As the research progressed and the pandemic continued our aspirations for what we could achieve changed. In part, so many other artists and cultural institutions created arts activities for young and families that there seemed little point in duplicating this work. Instead we developed the research by developing combinations of constraints and resources to provoke and challenge thinking and feeling in new ways about loneliness (Duggan, 2021), and attuning to ‘what matters’ amongst the productive potentials that are created through these processes (Stengers, 2021: 85). We conceived and enacted a diverse and expansive range of research practices. Two of these practices relevant here are: One, we worked with the poet Helen Mort to write collaborative poetry as a way of thinking loneliness beyond ourselves as individuals. Two, we engaged with Cassie Thornton’s (2020) Hologram model to explore different logics and ways of relating to one another in a mental health context.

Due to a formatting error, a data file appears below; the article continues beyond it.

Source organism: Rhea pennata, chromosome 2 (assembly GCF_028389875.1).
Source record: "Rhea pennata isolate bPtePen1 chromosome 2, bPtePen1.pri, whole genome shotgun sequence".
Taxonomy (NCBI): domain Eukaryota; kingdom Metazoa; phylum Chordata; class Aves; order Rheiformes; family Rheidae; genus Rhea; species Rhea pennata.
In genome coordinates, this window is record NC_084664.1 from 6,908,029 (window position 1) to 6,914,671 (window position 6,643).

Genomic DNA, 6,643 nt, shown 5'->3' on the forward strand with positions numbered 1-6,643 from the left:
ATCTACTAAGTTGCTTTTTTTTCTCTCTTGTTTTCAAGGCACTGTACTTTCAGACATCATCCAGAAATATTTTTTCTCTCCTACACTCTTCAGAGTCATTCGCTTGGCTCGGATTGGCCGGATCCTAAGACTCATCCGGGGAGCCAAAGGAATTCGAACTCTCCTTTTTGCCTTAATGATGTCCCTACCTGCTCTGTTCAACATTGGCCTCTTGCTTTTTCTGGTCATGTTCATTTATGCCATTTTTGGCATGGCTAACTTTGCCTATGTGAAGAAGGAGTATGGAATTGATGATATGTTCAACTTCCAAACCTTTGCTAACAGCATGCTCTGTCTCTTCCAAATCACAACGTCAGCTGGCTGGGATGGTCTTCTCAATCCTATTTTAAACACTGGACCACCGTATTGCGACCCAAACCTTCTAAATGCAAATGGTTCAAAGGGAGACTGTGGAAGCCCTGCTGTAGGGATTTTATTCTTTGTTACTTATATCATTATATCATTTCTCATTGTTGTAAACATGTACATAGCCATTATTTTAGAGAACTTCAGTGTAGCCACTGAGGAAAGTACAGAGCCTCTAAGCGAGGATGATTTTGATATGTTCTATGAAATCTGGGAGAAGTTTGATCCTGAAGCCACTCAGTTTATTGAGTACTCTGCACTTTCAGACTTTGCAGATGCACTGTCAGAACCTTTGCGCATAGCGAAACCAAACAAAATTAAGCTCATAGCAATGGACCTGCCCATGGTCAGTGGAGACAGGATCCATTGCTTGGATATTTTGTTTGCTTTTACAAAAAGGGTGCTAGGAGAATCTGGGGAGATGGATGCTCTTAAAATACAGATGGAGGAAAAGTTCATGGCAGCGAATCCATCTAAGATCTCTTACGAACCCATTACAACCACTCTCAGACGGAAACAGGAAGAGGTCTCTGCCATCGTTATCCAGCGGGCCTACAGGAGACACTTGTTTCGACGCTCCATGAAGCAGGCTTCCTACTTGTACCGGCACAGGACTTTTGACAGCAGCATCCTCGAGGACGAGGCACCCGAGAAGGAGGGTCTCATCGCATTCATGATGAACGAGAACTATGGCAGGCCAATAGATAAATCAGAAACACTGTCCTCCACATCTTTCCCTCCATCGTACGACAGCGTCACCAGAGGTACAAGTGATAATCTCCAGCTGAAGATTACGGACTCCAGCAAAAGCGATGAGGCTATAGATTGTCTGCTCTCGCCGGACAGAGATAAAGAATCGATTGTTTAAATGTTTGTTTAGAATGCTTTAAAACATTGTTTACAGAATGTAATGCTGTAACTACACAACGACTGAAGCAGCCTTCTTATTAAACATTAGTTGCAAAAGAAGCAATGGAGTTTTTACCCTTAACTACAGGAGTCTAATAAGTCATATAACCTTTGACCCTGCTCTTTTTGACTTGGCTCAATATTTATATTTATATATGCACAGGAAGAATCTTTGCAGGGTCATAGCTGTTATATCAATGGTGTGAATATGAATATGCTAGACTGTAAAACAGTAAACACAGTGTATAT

The research aimed to attune to what matters through the collaborative encounters and experiences with one another as we lived through the pandemic, especially in relation to ideas of individuality and the project form of the research.
One, there is a long tradition of thinking mental health issues and distress beyond the individual (e.g. Smail, 2009) but we found it useful and productive to think and feel in various ways about ourselves and our lives that do not individualise loneliness and mental health issues. It is no easy task to think about ourselves and one another without beginning in our position – as me, James Duggan, for example – but through collaborative poetry writing and the other arts and creative encounters we were able we found ways of thinking and feeling loneliness that were more relational, embodied, affective and more-than-human accounts of loneliness perhaps focusing on a speculative and pragmatic idea of the event.